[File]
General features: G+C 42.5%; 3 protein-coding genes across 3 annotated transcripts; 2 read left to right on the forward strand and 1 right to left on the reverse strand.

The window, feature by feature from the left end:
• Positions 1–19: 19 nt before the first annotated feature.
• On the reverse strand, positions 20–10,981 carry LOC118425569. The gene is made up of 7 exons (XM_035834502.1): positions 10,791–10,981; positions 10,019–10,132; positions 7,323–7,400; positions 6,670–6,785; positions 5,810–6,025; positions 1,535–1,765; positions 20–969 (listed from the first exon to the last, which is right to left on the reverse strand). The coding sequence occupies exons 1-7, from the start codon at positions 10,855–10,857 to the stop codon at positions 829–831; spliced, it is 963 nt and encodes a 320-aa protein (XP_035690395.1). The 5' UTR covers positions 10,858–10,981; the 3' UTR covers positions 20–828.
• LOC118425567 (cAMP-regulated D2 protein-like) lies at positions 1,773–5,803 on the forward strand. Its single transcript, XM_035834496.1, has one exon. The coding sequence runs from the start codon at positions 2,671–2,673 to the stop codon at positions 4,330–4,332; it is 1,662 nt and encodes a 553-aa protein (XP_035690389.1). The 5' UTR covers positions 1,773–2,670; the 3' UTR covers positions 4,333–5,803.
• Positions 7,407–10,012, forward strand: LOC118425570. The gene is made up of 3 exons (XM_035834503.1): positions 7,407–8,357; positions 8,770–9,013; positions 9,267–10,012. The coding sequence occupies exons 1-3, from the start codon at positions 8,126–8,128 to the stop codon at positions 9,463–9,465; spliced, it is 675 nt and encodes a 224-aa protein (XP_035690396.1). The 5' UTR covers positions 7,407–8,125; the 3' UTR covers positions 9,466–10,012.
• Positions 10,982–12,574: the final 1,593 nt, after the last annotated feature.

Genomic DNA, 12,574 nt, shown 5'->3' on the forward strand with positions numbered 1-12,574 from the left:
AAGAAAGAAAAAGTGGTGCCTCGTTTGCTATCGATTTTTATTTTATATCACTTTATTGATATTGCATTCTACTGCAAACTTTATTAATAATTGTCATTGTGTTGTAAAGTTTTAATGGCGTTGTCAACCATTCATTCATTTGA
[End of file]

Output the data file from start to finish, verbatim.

General features: G+C 42.5%; 3 protein-coding genes across 3 annotated transcripts; 2 read left to right on the forward strand and 1 right to left on the reverse strand.

The window, feature by feature from the left end:
• Positions 1–19: 19 nt before the first annotated feature.
• On the reverse strand, positions 20–10,981 carry LOC118425569. The gene is made up of 7 exons (XM_035834502.1): positions 10,791–10,981; positions 10,019–10,132; positions 7,323–7,400; positions 6,670–6,785; positions 5,810–6,025; positions 1,535–1,765; positions 20–969 (listed from the first exon to the last, which is right to left on the reverse strand). The coding sequence occupies exons 1-7, from the start codon at positions 10,855–10,857 to the stop codon at positions 829–831; spliced, it is 963 nt and encodes a 320-aa protein (XP_035690395.1). The 5' UTR covers positions 10,858–10,981; the 3' UTR covers positions 20–828.
• LOC118425567 (cAMP-regulated D2 protein-like) lies at positions 1,773–5,803 on the forward strand. Its single transcript, XM_035834496.1, has one exon. The coding sequence runs from the start codon at positions 2,671–2,673 to the stop codon at positions 4,330–4,332; it is 1,662 nt and encodes a 553-aa protein (XP_035690389.1). The 5' UTR covers positions 1,773–2,670; the 3' UTR covers positions 4,333–5,803.
• Positions 7,407–10,012, forward strand: LOC118425570. The gene is made up of 3 exons (XM_035834503.1): positions 7,407–8,357; positions 8,770–9,013; positions 9,267–10,012. The coding sequence occupies exons 1-3, from the start codon at positions 8,126–8,128 to the stop codon at positions 9,463–9,465; spliced, it is 675 nt and encodes a 224-aa protein (XP_035690396.1). The 5' UTR covers positions 7,407–8,125; the 3' UTR covers positions 9,466–10,012.
• Positions 10,982–12,574: the final 1,593 nt, after the last annotated feature.

Genomic DNA, 12,574 nt, shown 5'->3' on the forward strand with positions numbered 1-12,574 from the left:
AAGAAAGAAAAAGTGGTGCCTCGTTTGCTATCGATTTTTATTTTATATCACTTTATTGATATTGCATTCTACTGCAAACTTTATTAATAATTGTCATTGTGTTGTAAAGTTTTAATGGCGTTGTCAACCATTCATTCATTTGA